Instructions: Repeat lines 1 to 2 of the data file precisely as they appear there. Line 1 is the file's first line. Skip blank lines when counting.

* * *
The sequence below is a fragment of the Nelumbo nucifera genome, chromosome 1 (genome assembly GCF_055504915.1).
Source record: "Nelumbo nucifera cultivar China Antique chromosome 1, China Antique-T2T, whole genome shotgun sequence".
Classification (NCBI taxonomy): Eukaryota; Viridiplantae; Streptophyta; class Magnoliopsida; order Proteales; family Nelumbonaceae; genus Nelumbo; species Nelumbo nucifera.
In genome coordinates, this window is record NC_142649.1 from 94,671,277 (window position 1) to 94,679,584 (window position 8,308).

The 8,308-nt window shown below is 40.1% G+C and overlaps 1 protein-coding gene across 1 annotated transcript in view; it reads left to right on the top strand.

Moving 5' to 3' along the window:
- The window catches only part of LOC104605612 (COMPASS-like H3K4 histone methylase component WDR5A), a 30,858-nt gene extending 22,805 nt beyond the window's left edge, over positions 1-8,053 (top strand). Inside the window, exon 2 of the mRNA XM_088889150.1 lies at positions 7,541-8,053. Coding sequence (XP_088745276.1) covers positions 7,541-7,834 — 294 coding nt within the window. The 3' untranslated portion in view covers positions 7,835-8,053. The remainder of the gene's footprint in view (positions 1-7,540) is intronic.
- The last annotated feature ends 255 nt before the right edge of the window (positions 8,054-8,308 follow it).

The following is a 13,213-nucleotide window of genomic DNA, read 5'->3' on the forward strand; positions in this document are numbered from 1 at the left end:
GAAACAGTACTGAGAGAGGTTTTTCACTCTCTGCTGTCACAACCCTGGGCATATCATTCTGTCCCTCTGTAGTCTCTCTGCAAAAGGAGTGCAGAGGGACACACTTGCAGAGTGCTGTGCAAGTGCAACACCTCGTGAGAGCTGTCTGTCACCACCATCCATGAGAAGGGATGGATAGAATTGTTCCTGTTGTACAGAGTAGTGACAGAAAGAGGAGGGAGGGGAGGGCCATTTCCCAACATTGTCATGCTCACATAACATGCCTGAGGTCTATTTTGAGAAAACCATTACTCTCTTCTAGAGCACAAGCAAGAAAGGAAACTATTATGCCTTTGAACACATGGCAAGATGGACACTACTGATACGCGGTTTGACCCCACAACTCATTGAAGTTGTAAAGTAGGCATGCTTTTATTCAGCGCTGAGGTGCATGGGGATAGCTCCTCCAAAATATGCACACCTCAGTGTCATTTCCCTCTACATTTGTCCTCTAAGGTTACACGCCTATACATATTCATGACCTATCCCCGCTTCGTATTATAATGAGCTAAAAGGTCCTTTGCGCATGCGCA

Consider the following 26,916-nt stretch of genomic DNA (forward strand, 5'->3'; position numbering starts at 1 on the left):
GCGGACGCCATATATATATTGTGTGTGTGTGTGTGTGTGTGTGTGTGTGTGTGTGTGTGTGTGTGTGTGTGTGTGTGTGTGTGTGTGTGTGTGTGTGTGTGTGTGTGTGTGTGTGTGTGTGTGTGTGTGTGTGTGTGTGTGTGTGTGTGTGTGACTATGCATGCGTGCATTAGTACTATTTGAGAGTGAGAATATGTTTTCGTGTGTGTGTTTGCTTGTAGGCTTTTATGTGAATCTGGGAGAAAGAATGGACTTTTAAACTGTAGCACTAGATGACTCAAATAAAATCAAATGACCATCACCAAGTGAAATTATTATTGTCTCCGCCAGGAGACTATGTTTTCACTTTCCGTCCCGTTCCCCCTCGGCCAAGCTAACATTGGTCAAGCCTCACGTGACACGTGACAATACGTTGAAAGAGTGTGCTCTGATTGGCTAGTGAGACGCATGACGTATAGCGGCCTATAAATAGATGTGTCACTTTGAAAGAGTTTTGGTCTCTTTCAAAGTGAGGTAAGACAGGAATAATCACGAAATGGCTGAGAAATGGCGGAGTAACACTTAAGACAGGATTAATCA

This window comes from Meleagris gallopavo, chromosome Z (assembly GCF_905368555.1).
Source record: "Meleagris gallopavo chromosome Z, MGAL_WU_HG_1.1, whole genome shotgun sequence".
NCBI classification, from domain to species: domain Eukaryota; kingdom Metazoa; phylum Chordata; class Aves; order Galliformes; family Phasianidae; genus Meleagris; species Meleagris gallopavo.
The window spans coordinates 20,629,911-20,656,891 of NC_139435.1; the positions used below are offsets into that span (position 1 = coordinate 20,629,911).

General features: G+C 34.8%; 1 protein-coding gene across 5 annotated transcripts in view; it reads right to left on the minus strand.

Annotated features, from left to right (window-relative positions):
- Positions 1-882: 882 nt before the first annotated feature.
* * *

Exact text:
The sequence below is a fragment of the Nelumbo nucifera genome, chromosome 1 (genome assembly GCF_055504915.1).
Source record: "Nelumbo nucifera cultivar China Antique chromosome 1, China Antique-T2T, whole genome shotgun sequence".